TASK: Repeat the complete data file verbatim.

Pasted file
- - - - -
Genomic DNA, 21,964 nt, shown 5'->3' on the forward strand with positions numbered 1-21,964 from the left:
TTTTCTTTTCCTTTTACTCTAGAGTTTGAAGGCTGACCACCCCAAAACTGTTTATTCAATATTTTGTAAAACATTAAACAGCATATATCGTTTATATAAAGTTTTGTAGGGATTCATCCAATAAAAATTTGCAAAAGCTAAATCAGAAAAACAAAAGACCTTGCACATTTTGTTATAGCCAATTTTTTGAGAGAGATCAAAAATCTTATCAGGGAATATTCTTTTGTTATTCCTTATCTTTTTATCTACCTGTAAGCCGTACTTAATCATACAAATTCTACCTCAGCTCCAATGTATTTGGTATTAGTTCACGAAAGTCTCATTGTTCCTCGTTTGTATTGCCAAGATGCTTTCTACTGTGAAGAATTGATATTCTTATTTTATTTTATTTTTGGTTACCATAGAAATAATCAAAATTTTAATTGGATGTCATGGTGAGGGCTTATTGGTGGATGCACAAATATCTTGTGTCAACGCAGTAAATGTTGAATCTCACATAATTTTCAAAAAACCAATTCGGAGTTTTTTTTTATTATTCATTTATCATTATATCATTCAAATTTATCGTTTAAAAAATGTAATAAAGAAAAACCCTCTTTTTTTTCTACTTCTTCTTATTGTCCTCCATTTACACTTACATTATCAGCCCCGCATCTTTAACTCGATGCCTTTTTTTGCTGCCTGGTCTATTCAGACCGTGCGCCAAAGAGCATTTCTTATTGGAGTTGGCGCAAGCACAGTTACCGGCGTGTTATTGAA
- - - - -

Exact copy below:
Genomic DNA, 21,964 nt, shown 5'->3' on the forward strand with positions numbered 1-21,964 from the left:
TTTTCTTTTCCTTTTACTCTAGAGTTTGAAGGCTGACCACCCCAAAACTGTTTATTCAATATTTTGTAAAACATTAAACAGCATATATCGTTTATATAAAGTTTTGTAGGGATTCATCCAATAAAAATTTGCAAAAGCTAAATCAGAAAAACAAAAGACCTTGCACATTTTGTTATAGCCAATTTTTTGAGAGAGATCAAAAATCTTATCAGGGAATATTCTTTTGTTATTCCTTATCTTTTTATCTACCTGTAAGCCGTACTTAATCATACAAATTCTACCTCAGCTCCAATGTATTTGGTATTAGTTCACGAAAGTCTCATTGTTCCTCGTTTGTATTGCCAAGATGCTTTCTACTGTGAAGAATTGATATTCTTATTTTATTTTATTTTTGGTTACCATAGAAATAATCAAAATTTTAATTGGATGTCATGGTGAGGGCTTATTGGTGGATGCACAAATATCTTGTGTCAACGCAGTAAATGTTGAATCTCACATAATTTTCAAAAAACCAATTCGGAGTTTTTTTTTATTATTCATTTATCATTATATCATTCAAATTTATCGTTTAAAAAATGTAATAAAGAAAAACCCTCTTTTTTTTCTACTTCTTCTTATTGTCCTCCATTTACACTTACATTATCAGCCCCGCATCTTTAACTCGATGCCTTTTTTTGCTGCCTGGTCTATTCAGACCGTGCGCCAAAGAGCATTTCTTATTGGAGTTGGCGCAAGCACAGTTACCGGCGTGTTATTGAA